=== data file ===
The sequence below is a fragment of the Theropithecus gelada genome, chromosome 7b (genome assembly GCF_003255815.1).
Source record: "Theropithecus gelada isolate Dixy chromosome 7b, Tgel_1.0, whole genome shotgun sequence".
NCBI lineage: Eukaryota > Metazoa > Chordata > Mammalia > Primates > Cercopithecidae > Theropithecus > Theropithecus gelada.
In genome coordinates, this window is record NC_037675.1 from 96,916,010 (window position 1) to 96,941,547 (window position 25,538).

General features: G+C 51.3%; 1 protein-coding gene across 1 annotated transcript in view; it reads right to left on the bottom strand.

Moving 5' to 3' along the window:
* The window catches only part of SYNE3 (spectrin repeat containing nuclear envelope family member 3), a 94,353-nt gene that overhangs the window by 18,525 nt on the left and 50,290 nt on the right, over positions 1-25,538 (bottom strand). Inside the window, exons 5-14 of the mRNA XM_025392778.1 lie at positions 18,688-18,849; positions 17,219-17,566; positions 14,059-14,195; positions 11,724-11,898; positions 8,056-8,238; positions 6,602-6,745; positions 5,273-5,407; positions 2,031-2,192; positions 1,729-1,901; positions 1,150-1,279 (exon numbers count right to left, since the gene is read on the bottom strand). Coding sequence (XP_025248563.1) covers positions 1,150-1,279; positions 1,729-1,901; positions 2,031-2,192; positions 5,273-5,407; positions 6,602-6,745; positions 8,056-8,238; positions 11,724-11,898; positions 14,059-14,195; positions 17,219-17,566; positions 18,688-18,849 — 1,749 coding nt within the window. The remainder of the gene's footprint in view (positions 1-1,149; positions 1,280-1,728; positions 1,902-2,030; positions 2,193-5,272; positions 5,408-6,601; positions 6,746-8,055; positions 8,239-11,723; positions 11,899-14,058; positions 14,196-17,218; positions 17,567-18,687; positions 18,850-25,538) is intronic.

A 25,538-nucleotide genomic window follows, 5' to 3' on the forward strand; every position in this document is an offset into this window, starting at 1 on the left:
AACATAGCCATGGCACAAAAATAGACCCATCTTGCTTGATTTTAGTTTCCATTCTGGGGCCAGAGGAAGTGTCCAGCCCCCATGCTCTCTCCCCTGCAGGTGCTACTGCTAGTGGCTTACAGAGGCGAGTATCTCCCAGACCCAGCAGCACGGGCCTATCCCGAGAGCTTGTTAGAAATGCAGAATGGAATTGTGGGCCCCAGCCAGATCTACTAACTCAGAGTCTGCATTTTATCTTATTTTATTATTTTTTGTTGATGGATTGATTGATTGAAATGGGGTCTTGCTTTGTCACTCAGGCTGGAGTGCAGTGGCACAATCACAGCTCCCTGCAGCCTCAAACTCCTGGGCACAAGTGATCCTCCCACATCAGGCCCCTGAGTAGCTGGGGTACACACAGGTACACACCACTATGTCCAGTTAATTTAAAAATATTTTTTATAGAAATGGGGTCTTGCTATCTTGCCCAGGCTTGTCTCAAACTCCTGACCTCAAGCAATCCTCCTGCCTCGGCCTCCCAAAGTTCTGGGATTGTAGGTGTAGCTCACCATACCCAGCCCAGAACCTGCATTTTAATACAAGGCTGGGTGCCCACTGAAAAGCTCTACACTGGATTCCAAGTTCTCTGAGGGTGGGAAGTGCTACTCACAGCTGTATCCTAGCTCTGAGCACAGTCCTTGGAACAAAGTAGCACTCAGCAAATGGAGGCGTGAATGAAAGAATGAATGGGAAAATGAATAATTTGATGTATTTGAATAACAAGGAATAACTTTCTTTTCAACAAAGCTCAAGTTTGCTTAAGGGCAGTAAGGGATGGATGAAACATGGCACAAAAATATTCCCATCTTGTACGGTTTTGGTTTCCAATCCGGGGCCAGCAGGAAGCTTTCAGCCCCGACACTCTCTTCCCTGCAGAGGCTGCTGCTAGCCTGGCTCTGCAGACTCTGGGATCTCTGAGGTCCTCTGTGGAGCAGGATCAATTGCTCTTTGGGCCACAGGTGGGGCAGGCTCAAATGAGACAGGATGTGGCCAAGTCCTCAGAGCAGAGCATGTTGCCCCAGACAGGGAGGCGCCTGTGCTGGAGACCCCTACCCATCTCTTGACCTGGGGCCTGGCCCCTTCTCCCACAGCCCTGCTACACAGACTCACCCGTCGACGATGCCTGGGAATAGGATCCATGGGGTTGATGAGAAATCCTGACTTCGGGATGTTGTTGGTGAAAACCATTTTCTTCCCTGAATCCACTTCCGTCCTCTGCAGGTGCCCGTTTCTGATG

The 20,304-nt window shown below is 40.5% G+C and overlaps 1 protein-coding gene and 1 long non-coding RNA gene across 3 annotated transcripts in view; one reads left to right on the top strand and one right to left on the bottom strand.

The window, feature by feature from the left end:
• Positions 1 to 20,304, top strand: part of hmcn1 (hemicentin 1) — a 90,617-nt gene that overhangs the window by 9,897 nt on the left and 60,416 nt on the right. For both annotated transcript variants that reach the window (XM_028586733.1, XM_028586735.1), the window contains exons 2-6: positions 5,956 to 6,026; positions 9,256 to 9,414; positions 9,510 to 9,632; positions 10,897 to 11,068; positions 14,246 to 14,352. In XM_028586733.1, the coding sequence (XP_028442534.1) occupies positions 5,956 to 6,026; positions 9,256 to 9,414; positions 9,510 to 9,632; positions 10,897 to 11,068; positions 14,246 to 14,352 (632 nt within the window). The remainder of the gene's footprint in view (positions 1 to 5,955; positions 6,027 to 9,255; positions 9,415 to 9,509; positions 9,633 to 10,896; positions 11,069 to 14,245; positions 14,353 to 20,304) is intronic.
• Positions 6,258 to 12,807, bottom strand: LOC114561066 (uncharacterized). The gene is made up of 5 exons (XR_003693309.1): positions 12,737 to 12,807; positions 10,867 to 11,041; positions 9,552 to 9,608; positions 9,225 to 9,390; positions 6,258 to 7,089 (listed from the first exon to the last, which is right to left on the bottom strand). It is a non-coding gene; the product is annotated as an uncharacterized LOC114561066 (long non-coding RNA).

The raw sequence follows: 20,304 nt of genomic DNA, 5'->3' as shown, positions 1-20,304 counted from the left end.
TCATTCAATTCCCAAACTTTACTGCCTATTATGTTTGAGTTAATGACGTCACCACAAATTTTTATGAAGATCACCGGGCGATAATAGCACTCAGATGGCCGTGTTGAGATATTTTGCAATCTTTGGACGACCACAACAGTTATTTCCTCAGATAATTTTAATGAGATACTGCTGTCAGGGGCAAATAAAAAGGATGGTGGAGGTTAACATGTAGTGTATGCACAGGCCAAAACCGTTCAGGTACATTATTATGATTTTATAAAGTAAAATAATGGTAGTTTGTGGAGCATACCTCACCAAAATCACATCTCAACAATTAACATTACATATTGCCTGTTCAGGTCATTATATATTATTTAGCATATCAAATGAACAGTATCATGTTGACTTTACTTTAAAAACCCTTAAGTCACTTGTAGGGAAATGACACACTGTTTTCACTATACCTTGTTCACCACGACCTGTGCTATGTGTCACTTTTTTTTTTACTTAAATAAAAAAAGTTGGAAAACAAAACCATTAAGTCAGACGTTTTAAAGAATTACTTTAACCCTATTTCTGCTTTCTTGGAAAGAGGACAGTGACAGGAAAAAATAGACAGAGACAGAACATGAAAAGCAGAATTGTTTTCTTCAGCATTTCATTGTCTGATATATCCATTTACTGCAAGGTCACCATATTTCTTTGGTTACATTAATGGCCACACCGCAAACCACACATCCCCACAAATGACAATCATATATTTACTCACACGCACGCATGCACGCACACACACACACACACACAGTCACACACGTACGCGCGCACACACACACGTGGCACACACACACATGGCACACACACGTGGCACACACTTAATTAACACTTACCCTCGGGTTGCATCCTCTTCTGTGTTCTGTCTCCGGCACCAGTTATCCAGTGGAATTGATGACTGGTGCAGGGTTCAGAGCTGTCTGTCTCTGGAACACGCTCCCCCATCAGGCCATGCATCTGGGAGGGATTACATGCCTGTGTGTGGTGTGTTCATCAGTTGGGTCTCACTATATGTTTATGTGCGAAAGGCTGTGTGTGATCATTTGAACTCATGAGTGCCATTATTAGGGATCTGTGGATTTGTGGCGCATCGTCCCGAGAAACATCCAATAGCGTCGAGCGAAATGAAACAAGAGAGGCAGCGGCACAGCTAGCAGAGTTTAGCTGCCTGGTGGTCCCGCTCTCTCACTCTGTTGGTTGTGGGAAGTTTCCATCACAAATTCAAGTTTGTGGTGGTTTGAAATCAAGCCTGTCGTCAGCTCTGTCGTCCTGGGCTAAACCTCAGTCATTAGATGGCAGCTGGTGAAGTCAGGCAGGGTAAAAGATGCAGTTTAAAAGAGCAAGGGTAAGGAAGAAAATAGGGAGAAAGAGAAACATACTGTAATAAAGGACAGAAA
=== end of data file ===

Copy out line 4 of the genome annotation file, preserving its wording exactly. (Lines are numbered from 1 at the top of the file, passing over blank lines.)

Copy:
In genome coordinates, this window is record NC_037675.1 from 96,916,010 (window position 1) to 96,941,547 (window position 25,538).